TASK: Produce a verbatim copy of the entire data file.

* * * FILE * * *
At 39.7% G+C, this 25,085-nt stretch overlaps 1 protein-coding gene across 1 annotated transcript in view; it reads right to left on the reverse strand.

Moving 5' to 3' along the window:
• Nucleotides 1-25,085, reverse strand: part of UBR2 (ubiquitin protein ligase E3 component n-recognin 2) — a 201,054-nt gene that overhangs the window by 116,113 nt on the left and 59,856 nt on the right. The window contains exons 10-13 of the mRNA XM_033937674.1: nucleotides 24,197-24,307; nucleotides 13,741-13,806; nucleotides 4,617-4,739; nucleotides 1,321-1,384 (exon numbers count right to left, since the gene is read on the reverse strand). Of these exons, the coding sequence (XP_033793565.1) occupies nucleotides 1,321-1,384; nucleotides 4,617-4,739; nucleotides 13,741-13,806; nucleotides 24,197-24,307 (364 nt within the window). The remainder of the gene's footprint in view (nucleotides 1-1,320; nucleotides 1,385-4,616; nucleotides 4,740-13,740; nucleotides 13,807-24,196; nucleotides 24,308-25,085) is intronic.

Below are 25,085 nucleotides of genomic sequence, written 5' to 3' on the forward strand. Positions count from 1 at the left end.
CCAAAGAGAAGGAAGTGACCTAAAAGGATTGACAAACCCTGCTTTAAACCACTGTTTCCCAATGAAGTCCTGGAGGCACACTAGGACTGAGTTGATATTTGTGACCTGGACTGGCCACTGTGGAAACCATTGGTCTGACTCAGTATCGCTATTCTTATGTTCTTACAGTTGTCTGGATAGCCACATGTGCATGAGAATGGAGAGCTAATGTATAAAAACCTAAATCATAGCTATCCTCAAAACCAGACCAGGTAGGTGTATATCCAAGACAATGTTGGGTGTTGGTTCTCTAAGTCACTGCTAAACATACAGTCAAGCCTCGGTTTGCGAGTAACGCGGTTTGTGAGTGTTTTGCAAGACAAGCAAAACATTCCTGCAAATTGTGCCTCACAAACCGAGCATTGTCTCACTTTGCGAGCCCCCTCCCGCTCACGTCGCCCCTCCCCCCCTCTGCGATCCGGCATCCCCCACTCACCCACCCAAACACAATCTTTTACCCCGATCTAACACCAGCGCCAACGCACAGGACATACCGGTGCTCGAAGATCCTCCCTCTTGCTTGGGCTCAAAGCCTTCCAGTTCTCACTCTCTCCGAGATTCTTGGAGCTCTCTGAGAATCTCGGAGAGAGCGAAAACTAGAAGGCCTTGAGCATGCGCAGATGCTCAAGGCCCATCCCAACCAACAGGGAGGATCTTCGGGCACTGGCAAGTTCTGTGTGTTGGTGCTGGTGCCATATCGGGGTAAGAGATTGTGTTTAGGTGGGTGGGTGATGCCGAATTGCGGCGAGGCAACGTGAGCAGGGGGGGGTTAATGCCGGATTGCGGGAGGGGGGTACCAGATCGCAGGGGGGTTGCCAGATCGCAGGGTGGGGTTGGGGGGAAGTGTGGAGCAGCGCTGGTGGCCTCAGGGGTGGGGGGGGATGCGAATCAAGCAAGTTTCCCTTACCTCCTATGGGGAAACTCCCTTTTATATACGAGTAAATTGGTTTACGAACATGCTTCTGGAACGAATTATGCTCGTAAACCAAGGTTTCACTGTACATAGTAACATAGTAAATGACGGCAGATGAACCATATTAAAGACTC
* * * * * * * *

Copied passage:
At 39.7% G+C, this 25,085-nt stretch overlaps 1 protein-coding gene across 1 annotated transcript in view; it reads right to left on the reverse strand.

Moving 5' to 3' along the window:
• Nucleotides 1-25,085, reverse strand: part of UBR2 (ubiquitin protein ligase E3 component n-recognin 2) — a 201,054-nt gene that overhangs the window by 116,113 nt on the left and 59,856 nt on the right. The window contains exons 10-13 of the mRNA XM_033937674.1: nucleotides 24,197-24,307; nucleotides 13,741-13,806; nucleotides 4,617-4,739; nucleotides 1,321-1,384 (exon numbers count right to left, since the gene is read on the reverse strand). Of these exons, the coding sequence (XP_033793565.1) occupies nucleotides 1,321-1,384; nucleotides 4,617-4,739; nucleotides 13,741-13,806; nucleotides 24,197-24,307 (364 nt within the window). The remainder of the gene's footprint in view (nucleotides 1-1,320; nucleotides 1,385-4,616; nucleotides 4,740-13,740; nucleotides 13,807-24,196; nucleotides 24,308-25,085) is intronic.

Below are 25,085 nucleotides of genomic sequence, written 5' to 3' on the forward strand. Positions count from 1 at the left end.
CCAAAGAGAAGGAAGTGACCTAAAAGGATTGACAAACCCTGCTTTAAACCACTGTTTCCCAATGAAGTCCTGGAGGCACACTAGGACTGAGTTGATATTTGTGACCTGGACTGGCCACTGTGGAAACCATTGGTCTGACTCAGTATCGCTATTCTTATGTTCTTACAGTTGTCTGGATAGCCACATGTGCATGAGAATGGAGAGCTAATGTATAAAAACCTAAATCATAGCTATCCTCAAAACCAGACCAGGTAGGTGTATATCCAAGACAATGTTGGGTGTTGGTTCTCTAAGTCACTGCTAAACATACAGTCAAGCCTCGGTTTGCGAGTAACGCGGTTTGTGAGTGTTTTGCAAGACAAGCAAAACATTCCTGCAAATTGTGCCTCACAAACCGAGCATTGTCTCACTTTGCGAGCCCCCTCCCGCTCACGTCGCCCCTCCCCCCCTCTGCGATCCGGCATCCCCCACTCACCCACCCAAACACAATCTTTTACCCCGATCTAACACCAGCGCCAACGCACAGGACATACCGGTGCTCGAAGATCCTCCCTCTTGCTTGGGCTCAAAGCCTTCCAGTTCTCACTCTCTCCGAGATTCTTGGAGCTCTCTGAGAATCTCGGAGAGAGCGAAAACTAGAAGGCCTTGAGCATGCGCAGATGCTCAAGGCCCATCCCAACCAACAGGGAGGATCTTCGGGCACTGGCAAGTTCTGTGTGTTGGTGCTGGTGCCATATCGGGGTAAGAGATTGTGTTTAGGTGGGTGGGTGATGCCGAATTGCGGCGAGGCAACGTGAGCAGGGGGGGGTTAATGCCGGATTGCGGGAGGGGGGTACCAGATCGCAGGGGGGTTGCCAGATCGCAGGGTGGGGTTGGGGGGAAGTGTGGAGCAGCGCTGGTGGCCTCAGGGGTGGGGGGGGATGCGAATCAAGCAAGTTTCCCTTACCTCCTATGGGGAAACTCCCTTTTATATACGAGTAAATTGGTTTACGAACATGCTTCTGGAACGAATTATGCTCGTAAACCAAGGTTTCACTGTACATAGTAACATAGTAAATGACGGCAGATGAACCATATTAAAGACTC